Jewel’s food offerings, also artsy, are small plates listed on a chalk board, but the simple menu is deceptively upscale. We shared a burrata over chard pesto with toasted pecans served in a simple shallow dish. It was to die for and after licking the bowl we split the best key lime pie of the many we sampled during our three weeks on the road.
M is very outgoing, and our restaurant experiences are always enhanced when she makes her newest best friends. I’m not at all garrulous, but she is adept at opening conversations with strangers. At Upperline, we talked with a young economics professor from the University of Chicago but at Jewel of the South we got into a much more animated and extended conversation with Adam and Stacy, a graphic designer and his art teacher girlfriend. I always enjoy these offhand, spur of the moment conversations, especially with locals, and find that they often add significantly to our appreciation of these new places. Years ago, I traveled alone in Europe for five months and hardly met anyone. Now, I meet people every time we go out to dinner (or to the market). Without M I wouldn’t know how to start a conversation, but with her help I’m almost a bon vivant.
Jewel is an odd contradiction of funky and upscale, and the house has a lovely courtyard for evenings when it’s more temperate than what we experienced. Jewel was a different dining experience, but without question I’d go back.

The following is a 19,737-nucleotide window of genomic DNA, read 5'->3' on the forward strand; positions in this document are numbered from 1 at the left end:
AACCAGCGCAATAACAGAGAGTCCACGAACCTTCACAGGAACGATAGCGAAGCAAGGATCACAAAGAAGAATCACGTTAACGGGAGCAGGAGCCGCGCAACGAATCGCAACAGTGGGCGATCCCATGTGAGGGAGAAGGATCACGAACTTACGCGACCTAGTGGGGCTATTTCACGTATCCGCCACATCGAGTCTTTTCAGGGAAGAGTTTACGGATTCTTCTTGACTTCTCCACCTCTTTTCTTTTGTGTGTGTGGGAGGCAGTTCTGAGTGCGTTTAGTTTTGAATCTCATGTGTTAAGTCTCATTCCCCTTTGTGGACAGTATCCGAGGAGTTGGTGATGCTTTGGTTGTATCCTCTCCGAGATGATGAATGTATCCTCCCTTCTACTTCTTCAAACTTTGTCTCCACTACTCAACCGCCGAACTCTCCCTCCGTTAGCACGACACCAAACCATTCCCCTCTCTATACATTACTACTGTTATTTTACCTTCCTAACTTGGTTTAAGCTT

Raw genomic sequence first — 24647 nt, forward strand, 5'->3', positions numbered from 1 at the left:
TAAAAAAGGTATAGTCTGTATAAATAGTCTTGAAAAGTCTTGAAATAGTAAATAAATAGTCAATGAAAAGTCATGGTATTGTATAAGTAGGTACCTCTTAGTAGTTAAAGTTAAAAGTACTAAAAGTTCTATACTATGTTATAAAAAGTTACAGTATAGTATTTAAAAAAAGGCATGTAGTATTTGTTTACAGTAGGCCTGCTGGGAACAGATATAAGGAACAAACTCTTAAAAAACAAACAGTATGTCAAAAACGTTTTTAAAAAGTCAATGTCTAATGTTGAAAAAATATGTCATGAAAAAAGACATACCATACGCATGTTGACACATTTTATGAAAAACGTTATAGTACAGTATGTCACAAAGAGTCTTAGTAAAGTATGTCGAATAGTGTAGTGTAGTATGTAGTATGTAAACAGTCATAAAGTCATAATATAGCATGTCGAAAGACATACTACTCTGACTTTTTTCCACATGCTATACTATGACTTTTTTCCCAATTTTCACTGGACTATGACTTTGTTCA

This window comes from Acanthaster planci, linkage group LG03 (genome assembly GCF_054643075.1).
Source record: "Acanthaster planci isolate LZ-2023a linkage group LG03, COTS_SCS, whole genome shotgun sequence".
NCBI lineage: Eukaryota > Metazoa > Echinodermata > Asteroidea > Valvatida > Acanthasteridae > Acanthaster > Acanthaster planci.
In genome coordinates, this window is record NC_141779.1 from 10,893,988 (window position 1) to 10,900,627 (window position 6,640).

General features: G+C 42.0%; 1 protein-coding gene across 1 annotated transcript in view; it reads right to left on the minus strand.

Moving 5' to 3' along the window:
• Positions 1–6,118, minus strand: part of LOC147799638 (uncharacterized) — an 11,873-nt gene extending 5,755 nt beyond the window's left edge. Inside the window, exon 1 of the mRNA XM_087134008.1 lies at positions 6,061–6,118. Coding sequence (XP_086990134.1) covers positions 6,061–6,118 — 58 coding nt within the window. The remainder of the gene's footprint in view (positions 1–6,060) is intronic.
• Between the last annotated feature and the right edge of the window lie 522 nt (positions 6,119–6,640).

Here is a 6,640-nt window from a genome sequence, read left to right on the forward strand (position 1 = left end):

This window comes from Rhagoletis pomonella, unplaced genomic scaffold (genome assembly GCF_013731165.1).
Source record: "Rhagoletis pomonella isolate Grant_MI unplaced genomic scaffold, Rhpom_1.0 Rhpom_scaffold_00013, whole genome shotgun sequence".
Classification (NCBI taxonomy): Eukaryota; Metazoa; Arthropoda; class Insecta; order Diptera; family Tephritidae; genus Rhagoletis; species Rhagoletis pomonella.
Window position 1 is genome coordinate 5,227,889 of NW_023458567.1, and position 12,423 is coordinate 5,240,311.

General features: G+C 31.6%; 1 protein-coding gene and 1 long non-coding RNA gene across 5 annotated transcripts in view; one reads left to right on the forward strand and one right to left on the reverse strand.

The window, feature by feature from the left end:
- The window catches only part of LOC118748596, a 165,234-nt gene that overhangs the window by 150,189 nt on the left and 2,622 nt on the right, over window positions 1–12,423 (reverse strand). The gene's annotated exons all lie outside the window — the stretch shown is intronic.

Our final meal in New Orleans was lunch at La Petite Grocery. I knew nothing about it other than several friends had given it rave reviews. I thought it might be like Central Grocery, the Decatur Street mecca for muffuletta sandwich lovers. Instead, it turned out to be an elegant, period-style dining room on Magazine Street. The owner-executive chef, Justin Devillier, won the James Beard award for Best Chef: South after being a finalist in 2012, 2013, 2014, and 2015.
It sounds like sacrilege to say I had the cheeseburger when the place serves sensational French cuisine, but, on the recommendation of a friend, that’s what I had. M had an eye-popping pumpkin curry soup with slivered almonds and chives, and for dessert we split the strange sounding lemon-basil ice cream. Everything, and I mean everything, was delicious. The ice cream suffered a little from its lack of artistic presentation – two scoops in a bowl that was a little too large – but the flavors made up for it.
In the end, it was an intense, food packed 48 hours. NOLA is a special place for foodies, an amalgam of French, Cajun, Creole, and international cuisines. We think of Seattle as a foodie destination, but New Orleans is over the top in that regard. There is no way to sample all of the good spots – even for a resident. It must be said that given the hot climate and abundance of good food it’s no wonder that there is a noticeable weight problem among its citizens. After just 48 hours we’re committed to lean cuisine until those five pounds are gone.